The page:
9 Jul, 2024 @ 11:56
2 mins read

EXCLUSIVE: ‘I made up a new tradition’: British expat on Spain’s Camino de Santiago denies he mistranslated Spanish word after drinking beer from his shoe

Tom Hopcroft does a 'shoey' at the end of the Camino de Santiago
Tom Hopcroft does a 'shoey' at the end of the Camino de Santiago. Credit: Instagram.

IN a classic exercise of ‘fake news’, Spanish media outlets have enthusiastically seized on a story about Madrid-based British expat and influencer Tom Hopcroft, thanks to a video he posted of himself doing a ‘shoey’ at the end of the Camino de Santiago pilgrimage.

Tom had been walking the route as the leader of a group he had organised via his Guiris de Mierda brand, which works to bring together the foreign community of Madrid and other cities with locals thanks to activities such as speed dating and networking events. 

In the video of his adventures that he later posted on Instagram – where he counts on nearly 50,000 followers – he included a clip of himself doing a ‘shoey’.

For the uninitiated, a ‘shoey’ involves filling up your used and sweaty footwear with an alcoholic drink such as beer, before downing it. 

Read more: Meet the young British expat behind ‘Guiris de Mierda’

The tweet that sparked the confusion over the Camino ‘tradition’ of doing a shoey.

The practice is particularly popular in Australia, and was brought to a mainstream audience by Formula 1 driver Daniel Ricciardo back in 2016, when he did a ‘champagne shoey’ on the podium after a race.

The misunderstanding arrived for Tom, 31, when his video voice-over claimed the practice was a ‘Camino tradition’. 

Spaniards thought he was saying that the ‘shoey’ was a tradition for pilgrims on the route, rather than what he actually meant: it is HIS tradition when doing the Camino. 

To confuse matters further, a user of social network X reposted a tweet with the images and subtitles of Tom suggesting that he had done it due to a mistranslation of bota, which is a traditional leather pouch that Spaniards use to drink wine from. 

Tom prepares his ‘shoey’.

“Translators are needed so that when someone reads bota in Spanish, they know that in this context it refers to a sewn container for drinking and not a piece of footwear,” wrote the user, named Maritxu. 

“Let them learn the hard way!” she joked. 

This was the tweet that lead to more social media posts disseminating the misunderstanding, and then a series of misguided stories and headlines, such as this one in 20minutos: “A British man drinks from his shoe after finishing the Camino de Santiago because he thought it was a tradition: ‘He translated boot literally’”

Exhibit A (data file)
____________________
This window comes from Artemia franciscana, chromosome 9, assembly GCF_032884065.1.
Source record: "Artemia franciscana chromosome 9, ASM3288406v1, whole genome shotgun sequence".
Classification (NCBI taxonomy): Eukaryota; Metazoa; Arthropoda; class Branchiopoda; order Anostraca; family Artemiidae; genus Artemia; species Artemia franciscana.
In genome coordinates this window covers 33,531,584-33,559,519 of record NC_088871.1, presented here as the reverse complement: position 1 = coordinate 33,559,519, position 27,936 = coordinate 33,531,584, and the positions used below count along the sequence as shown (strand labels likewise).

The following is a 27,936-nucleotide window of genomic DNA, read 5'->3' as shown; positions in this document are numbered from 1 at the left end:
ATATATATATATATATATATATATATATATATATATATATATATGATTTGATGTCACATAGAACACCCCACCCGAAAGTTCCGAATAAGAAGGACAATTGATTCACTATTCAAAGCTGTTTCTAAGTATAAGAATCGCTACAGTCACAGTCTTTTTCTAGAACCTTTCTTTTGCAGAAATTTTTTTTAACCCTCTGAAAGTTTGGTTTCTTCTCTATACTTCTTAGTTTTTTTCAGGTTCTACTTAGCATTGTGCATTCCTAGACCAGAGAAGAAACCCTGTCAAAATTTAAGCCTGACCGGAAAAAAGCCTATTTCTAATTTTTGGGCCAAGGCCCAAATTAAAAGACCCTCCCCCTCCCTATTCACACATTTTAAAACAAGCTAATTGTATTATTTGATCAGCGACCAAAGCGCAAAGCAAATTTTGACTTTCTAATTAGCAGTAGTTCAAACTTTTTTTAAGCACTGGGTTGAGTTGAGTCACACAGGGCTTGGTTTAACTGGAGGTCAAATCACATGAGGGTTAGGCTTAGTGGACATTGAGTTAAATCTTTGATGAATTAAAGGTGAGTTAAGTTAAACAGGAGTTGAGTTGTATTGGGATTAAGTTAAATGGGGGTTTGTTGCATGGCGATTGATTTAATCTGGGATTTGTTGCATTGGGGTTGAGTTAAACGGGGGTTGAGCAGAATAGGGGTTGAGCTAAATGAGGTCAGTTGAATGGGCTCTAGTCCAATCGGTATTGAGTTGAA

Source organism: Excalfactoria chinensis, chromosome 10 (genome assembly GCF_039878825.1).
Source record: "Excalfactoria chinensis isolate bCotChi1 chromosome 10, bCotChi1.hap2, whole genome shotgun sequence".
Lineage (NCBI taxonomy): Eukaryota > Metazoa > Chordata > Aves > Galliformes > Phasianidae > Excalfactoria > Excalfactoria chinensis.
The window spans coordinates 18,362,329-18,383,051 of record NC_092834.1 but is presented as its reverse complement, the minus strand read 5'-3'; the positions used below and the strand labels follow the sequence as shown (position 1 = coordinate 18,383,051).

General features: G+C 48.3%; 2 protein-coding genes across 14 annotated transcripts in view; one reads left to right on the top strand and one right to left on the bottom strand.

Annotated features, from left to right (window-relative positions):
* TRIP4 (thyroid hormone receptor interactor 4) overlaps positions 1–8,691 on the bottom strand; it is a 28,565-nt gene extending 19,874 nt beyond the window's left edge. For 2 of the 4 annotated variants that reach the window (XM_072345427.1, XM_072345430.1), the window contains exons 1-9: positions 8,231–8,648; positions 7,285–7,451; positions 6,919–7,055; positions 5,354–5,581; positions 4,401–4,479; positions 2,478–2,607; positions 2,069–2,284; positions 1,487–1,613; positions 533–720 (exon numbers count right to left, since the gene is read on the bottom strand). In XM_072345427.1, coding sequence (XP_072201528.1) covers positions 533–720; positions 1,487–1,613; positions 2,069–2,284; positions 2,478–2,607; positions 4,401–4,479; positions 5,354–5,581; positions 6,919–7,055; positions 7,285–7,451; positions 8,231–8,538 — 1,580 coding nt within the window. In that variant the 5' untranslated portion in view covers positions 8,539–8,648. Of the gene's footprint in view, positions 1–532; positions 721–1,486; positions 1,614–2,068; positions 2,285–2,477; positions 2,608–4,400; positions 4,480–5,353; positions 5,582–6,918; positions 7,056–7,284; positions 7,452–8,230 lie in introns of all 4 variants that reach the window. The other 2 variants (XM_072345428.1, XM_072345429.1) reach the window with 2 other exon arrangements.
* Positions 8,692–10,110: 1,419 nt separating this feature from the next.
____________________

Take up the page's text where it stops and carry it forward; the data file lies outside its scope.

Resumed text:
“I have never heard of the bota tradition and I had not mistranslated anything,” Tom told the Olive Press.

“I’ve done the Camino twice this year and I’ve done a shoey at the end of both to celebrate,” he said.

Tom Hopcroft does a 'shoey' at the end of the Camino de Santiago
Down the hatch…

“I’ll do the Camino one more time next week and you better believe there will be another shoey at the end of that one too.

“I come from a long line of shoeying – my father taught me how to do it on the day of my 18th birthday, just like his father taught him,” said Tom, with his tongue firmly in his cheek. 

The media attention has not, however, been something new for the influencer, nor is the lack of accuracy.

“I’ve been mentioned quite a few times at this point in the news for the videos I’ve made or about my project, Guiris de Mierda, here in Spain,” he said.

The end result.

“Pretty much every time they get something wrong, whether it’s my nationality or name, so I’m not surprised they didn’t do their homework here either,” he added. 

Simon Hunter

Simon Hunter has been living in Madrid since the year 2000 and has worked as a journalist and translator practically since he arrived. For 16 years he was at the English Edition of Spanish daily EL PAÍS, editing the site from 2014 to 2022, and is currently one of the Spain reporters at The Times. He is also a voice actor, and can be heard telling passengers to "mind the gap" on Spain's AVLO high-speed trains.

Leave a Reply

This site uses Akismet to reduce spam. Learn how your comment data is processed.

Previous Story

Spain vs France EURO 2024 semi-final preview: The unstoppable force meets the immovable object as two of Europe’s heavyweights clash head-on in Munich tonight

3 bedroom Apartment for sale in Nueva Andalucia with pool - € 445
Next Story

3 bedroom Apartment for sale in Nueva Andalucia with pool – € 445,000

Latest from Galicia

Go toTop

More From The Olive Press